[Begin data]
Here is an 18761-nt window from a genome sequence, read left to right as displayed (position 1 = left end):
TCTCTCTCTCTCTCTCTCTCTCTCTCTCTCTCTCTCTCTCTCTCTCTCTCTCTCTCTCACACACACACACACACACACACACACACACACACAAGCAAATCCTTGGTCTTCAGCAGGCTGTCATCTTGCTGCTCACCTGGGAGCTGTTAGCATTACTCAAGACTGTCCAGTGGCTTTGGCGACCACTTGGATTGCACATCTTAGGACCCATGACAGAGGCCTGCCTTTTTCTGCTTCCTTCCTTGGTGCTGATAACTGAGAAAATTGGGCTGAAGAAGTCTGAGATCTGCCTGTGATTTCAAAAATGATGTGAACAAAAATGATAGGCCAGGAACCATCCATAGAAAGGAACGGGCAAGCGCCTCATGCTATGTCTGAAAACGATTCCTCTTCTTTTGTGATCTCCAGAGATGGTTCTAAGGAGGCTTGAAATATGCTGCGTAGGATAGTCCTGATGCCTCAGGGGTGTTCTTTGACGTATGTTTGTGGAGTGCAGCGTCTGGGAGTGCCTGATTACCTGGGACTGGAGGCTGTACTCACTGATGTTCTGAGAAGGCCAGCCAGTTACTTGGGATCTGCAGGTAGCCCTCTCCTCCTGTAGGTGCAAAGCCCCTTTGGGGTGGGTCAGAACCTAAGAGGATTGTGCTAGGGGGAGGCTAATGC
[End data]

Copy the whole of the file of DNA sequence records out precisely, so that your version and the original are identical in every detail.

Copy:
Here is an 18761-nt window from a genome sequence, read left to right as displayed (position 1 = left end):
TCTCTCTCTCTCTCTCTCTCTCTCTCTCTCTCTCTCTCTCTCTCTCTCTCTCTCTCTCACACACACACACACACACACACACACACACACACAAGCAAATCCTTGGTCTTCAGCAGGCTGTCATCTTGCTGCTCACCTGGGAGCTGTTAGCATTACTCAAGACTGTCCAGTGGCTTTGGCGACCACTTGGATTGCACATCTTAGGACCCATGACAGAGGCCTGCCTTTTTCTGCTTCCTTCCTTGGTGCTGATAACTGAGAAAATTGGGCTGAAGAAGTCTGAGATCTGCCTGTGATTTCAAAAATGATGTGAACAAAAATGATAGGCCAGGAACCATCCATAGAAAGGAACGGGCAAGCGCCTCATGCTATGTCTGAAAACGATTCCTCTTCTTTTGTGATCTCCAGAGATGGTTCTAAGGAGGCTTGAAATATGCTGCGTAGGATAGTCCTGATGCCTCAGGGGTGTTCTTTGACGTATGTTTGTGGAGTGCAGCGTCTGGGAGTGCCTGATTACCTGGGACTGGAGGCTGTACTCACTGATGTTCTGAGAAGGCCAGCCAGTTACTTGGGATCTGCAGGTAGCCCTCTCCTCCTGTAGGTGCAAAGCCCCTTTGGGGTGGGTCAGAACCTAAGAGGATTGTGCTAGGGGGAGGCTAATGC